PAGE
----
The Translating Justice Initiative aims to enhance access to the justice system for those who experience communication and cultural barriers. This initiative focuses on developing and providing resources, nationwide training, and support to victim service providers, law enforcement agencies, legal service providers, and courts to increase language access for crime victims who are Limited English Proficient (LEP), and people who are Deaf or hard of hearing (D/HOH).
The National Immigrant Women’s Advocacy Project (NIWAP, pronounced new-app) was formed to educate, train, offer technical assistance and public policy advocacy, and conduct research that will assist a wide range of professionals working at the Federal, State, and local levels who work with and/or whose work affects immigrant women and children. Their work is designed to promote the development, implementation, and use of laws, policies, and practices that benefit immigrant women and children. The National Women’s Advocacy Project (NIWAP) offers online learning through webinars, webcasting, and training modules. Along with theirs partner organizations, they facilitate trainings with experts to answer all your questions relating to immigrant crime victims.
This page includes a list of all NIWAP’s past webinars. They are organized by topic, and each page includes supplemental materials from our web library to complement each presentation and provide further clarification.
The Language Access Resource Center (LARC) provides information and resources about the rights of Limited English Proficient (LEP) individuals. It describe the federal and New York State laws prohibiting discrimination against LEP individuals and the obligations of recipients of federal funding to ensure meaningful access. Each LEP topic includes studies, reports, and documents describing state and federal agency obligations to provide language assistance services to LEP individuals.
Creative and dedicated sexual and domestic violence programs and advocates have always found ways to improve our work toward safety, healing, and justice for those harmed by violence, and to end and prevent violence at home and in our communities. If we invest in a comprehensive, proactive approach to providing assistance for individuals with limited English proficiency (LEP), all survivors will have greater access to critical services and greater success in addressing the violence in their lives. This toolkit provides resources and support to build language access as a core service for survivors with LEP.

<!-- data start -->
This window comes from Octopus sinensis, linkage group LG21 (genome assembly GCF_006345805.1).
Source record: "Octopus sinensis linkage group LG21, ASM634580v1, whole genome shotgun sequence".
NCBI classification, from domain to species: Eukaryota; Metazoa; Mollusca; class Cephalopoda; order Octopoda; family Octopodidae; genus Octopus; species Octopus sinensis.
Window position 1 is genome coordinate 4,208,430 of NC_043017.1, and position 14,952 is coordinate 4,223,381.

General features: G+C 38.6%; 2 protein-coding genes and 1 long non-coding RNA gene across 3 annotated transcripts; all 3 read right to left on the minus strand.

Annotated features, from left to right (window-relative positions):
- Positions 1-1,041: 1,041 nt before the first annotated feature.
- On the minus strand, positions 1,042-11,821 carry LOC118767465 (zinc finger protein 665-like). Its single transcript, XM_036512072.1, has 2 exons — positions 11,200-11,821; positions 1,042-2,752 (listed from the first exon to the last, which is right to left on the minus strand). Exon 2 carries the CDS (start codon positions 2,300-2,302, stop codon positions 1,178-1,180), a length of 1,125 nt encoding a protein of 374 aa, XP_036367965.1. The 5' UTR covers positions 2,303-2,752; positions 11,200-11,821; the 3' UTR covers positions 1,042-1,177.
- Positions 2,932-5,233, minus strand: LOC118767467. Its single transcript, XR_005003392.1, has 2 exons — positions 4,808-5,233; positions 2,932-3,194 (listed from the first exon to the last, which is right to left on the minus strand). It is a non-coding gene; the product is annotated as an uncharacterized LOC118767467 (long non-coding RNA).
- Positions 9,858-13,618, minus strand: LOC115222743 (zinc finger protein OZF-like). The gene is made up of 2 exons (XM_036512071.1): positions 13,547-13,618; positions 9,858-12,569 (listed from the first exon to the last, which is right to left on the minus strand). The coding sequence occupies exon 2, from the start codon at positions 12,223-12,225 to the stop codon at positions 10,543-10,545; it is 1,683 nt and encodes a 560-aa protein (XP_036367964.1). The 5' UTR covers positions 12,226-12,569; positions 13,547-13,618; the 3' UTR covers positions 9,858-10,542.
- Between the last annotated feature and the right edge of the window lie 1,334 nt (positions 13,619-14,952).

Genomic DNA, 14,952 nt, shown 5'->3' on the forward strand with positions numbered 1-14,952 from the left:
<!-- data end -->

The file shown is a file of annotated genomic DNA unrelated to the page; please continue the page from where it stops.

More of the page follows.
Legal Services of New Jersey is a non-profit organization that oversees the coordination of six regional Legal Services programs. Their mission is to provide representation and advice to low-income New Jersey residents in civil legal cases. In this video, you will learn some basic tips that will allow you to communicate effectively and easily through an interpreter with a person who doesn’t speak your language.
Legal Aid Foundation of Los Angeles (LAFLA) seeks to achieve equal justice for people living in poverty across Greater Los Angeles. We change lives through direct representation, systems change, and community education. This LAFLA YouTube channel has developed a robust library of educational, community, and client videos that showcase their work on behalf of working with survivors.
The Webinar Series presents the entire Translating Justice Curriculum in webinar format. The Translating Justice Initiative was created to develop a comprehensive language access curriculum addressing the training needs of crime victim service providers around language access for people with limited English proficiency and people who are Deaf and hard of hearing.
Presented in collaboration with four AAPI community organizations and shelters, this webinar series explores the impacts of trauma on AAPI survivors and communities. Presenters share insight about working with survivors in shelter and through immigration and legal cases; and discuss best practices for providing culturally-specific, trauma-informed services, particularly within the context of COVID-19.
Studies have shown that nearly all language interpreters experience some symptoms of vicarious trauma, burn out, compassion fatigue, or increased stress as a result of their repeated exposure to trauma information and story. The Trauma & Mental Health Report had...